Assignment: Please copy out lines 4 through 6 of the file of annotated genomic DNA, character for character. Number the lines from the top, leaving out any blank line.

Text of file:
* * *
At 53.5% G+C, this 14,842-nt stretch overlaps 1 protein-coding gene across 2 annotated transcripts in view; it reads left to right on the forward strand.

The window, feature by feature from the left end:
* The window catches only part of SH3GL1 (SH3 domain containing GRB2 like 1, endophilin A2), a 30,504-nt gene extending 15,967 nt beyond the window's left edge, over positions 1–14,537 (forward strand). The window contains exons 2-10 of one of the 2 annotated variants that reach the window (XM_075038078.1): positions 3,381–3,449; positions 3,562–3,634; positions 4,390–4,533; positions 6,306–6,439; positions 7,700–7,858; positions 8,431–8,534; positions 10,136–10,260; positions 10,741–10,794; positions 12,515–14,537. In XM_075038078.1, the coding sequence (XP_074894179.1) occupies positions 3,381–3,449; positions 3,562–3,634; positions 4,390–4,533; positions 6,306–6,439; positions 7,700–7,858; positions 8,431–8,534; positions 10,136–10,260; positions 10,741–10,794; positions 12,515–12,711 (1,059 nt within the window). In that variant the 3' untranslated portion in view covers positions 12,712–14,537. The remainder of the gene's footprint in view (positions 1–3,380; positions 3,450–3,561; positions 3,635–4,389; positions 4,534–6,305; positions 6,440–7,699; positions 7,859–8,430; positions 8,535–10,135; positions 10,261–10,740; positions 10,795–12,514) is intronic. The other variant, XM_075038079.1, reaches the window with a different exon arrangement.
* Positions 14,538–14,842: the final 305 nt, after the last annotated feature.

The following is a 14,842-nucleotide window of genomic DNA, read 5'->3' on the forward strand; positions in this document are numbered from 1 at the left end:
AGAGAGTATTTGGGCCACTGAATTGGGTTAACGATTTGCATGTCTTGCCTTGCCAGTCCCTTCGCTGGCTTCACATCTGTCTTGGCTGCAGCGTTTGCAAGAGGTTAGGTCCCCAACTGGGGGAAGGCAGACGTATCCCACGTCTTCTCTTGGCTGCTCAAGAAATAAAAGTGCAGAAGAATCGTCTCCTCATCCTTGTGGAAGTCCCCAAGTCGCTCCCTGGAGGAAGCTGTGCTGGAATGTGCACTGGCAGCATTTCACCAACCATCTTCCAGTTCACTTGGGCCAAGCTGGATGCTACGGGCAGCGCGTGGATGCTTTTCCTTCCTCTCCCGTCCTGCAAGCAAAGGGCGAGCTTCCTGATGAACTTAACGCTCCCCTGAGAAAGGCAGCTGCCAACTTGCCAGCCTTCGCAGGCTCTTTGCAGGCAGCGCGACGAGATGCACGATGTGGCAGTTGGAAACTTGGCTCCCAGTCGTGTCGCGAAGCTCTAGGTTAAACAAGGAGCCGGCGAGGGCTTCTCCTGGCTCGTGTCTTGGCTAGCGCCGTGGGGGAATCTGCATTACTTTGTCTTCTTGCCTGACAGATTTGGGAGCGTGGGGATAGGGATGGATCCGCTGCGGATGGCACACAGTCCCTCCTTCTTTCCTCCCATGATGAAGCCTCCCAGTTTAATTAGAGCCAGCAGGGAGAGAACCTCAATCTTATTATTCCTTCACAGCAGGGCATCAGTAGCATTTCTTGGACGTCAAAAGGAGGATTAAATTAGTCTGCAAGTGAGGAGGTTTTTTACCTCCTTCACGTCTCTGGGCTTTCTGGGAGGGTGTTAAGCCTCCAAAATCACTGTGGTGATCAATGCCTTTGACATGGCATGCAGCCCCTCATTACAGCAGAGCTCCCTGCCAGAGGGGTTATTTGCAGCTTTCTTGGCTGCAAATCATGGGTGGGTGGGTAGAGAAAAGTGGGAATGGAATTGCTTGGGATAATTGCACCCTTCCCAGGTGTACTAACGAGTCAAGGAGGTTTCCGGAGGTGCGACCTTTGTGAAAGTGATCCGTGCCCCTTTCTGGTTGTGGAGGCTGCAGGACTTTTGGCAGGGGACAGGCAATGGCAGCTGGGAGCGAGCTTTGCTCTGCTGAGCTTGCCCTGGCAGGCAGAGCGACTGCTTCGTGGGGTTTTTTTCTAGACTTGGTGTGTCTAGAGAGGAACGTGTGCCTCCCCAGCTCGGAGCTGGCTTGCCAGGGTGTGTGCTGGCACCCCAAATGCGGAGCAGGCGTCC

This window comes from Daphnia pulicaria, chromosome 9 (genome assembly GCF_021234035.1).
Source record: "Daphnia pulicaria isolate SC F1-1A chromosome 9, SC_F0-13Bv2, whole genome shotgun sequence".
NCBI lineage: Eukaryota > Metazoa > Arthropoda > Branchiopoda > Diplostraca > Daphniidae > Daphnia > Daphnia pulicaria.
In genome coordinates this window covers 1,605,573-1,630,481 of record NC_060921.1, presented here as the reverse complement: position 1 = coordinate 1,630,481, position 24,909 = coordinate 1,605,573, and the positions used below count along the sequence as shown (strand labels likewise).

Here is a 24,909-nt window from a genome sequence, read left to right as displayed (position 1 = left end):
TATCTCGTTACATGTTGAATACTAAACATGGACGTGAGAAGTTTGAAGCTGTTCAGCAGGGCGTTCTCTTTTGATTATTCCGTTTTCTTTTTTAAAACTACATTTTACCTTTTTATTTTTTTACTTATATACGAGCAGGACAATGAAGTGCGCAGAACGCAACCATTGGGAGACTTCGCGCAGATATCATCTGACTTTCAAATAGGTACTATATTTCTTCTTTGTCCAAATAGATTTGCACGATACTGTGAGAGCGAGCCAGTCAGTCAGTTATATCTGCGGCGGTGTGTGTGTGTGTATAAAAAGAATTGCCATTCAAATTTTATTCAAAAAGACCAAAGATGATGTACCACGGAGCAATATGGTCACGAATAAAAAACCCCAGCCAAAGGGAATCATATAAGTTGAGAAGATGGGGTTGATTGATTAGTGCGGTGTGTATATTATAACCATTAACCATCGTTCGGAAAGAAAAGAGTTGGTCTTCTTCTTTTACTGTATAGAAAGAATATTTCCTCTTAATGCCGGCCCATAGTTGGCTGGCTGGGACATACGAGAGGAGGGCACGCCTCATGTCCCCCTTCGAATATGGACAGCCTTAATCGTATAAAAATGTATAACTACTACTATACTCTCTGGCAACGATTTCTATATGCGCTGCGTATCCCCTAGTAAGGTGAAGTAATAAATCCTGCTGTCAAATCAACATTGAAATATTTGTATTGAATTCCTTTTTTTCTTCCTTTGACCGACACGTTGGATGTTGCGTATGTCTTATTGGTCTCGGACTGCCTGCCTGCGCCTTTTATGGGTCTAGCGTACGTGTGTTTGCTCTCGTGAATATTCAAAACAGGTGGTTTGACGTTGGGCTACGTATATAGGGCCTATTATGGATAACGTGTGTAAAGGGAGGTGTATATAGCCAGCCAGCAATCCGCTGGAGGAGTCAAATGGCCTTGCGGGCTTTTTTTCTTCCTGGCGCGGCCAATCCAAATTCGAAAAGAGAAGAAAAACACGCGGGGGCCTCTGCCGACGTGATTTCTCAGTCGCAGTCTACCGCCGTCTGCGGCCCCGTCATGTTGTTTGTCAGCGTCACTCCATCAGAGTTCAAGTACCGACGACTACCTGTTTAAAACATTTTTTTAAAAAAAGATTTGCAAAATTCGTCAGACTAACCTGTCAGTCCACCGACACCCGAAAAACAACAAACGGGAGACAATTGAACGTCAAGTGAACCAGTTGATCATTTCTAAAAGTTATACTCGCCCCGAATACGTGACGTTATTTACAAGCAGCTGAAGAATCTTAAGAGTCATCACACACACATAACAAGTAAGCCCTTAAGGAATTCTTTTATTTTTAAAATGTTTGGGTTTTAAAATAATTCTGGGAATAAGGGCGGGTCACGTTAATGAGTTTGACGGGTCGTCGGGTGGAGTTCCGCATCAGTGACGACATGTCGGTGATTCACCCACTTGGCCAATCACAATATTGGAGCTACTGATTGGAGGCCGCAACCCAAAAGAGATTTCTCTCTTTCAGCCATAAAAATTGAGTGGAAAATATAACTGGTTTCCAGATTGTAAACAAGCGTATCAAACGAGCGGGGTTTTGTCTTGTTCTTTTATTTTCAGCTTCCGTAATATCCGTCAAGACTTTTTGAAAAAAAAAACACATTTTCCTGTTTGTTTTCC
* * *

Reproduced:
* Positions 14,538–14,842: the final 305 nt, after the last annotated feature.

The following is a 14,842-nucleotide window of genomic DNA, read 5'->3' on the forward strand; positions in this document are numbered from 1 at the left end:
AGAGAGTATTTGGGCCACTGAATTGGGTTAACGATTTGCATGTCTTGCCTTGCCAGTCCCTTCGCTGGCTTCACATCTGTCTTGGCTGCAGCGTTTGCAAGAGGTTAGGTCCCCAACTGGGGGAAGGCAGACGTATCCCACGTCTTCTCTTGGCTGCTCAAGAAATAAAAGTGCAGAAGAATCGTCTCCTCATCCTTGTGGAAGTCCCCAAGTCGCTCCCTGGAGGAAGCTGTGCTGGAATGTGCACTGGCAGCATTTCACCAACCATCTTCCAGTTCACTTGGGCCAAGCTGGATGCTACGGGCAGCGCGTGGATGCTTTTCCTTCCTCTCCCGTCCTGCAAGCAAAGGGCGAGCTTCCTGATGAACTTAACGCTCCCCTGAGAAAGGCAGCTGCCAACTTGCCAGCCTTCGCAGGCTCTTTGCAGGCAGCGCGACGAGATGCACGATGTGGCAGTTGGAAACTTGGCTCCCAGTCGTGTCGCGAAGCTCTAGGTTAAACAAGGAGCCGGCGAGGGCTTCTCCTGGCTCGTGTCTTGGCTAGCGCCGTGGGGGAATCTGCATTACTTTGTCTTCTTGCCTGACAGATTTGGGAGCGTGGGGATAGGGATGGATCCGCTGCGGATGGCACACAGTCCCTCCTTCTTTCCTCCCATGATGAAGCCTCCCAGTTTAATTAGAGCCAGCAGGGAGAGAACCTCAATCTTATTATTCCTTCACAGCAGGGCATCAGTAGCATTTCTTGGACGTCAAAAGGAGGATTAAATTAGTCTGCAAGTGAGGAGGTTTTTTACCTCCTTCACGTCTCTGGGCTTTCTGGGAGGGTGTTAAGCCTCCAAAATCACTGTGGTGATCAATGCCTTTGACATGGCATGCAGCCCCTCATTACAGCAGAGCTCCCTGCCAGAGGGGTTATTTGCAGCTTTCTTGGCTGCAAATCATGGGTGGGTGGGTAGAGAAAAGTGGGAATGGAATTGCTTGGGATAATTGCACCCTTCCCAGGTGTACTAACGAGTCAAGGAGGTTTCCGGAGGTGCGACCTTTGTGAAAGTGATCCGTGCCCCTTTCTGGTTGTGGAGGCTGCAGGACTTTTGGCAGGGGACAGGCAATGGCAGCTGGGAGCGAGCTTTGCTCTGCTGAGCTTGCCCTGGCAGGCAGAGCGACTGCTTCGTGGGGTTTTTTTCTAGACTTGGTGTGTCTAGAGAGGAACGTGTGCCTCCCCAGCTCGGAGCTGGCTTGCCAGGGTGTGTGCTGGCACCCCAAATGCGGAGCAGGCGTCC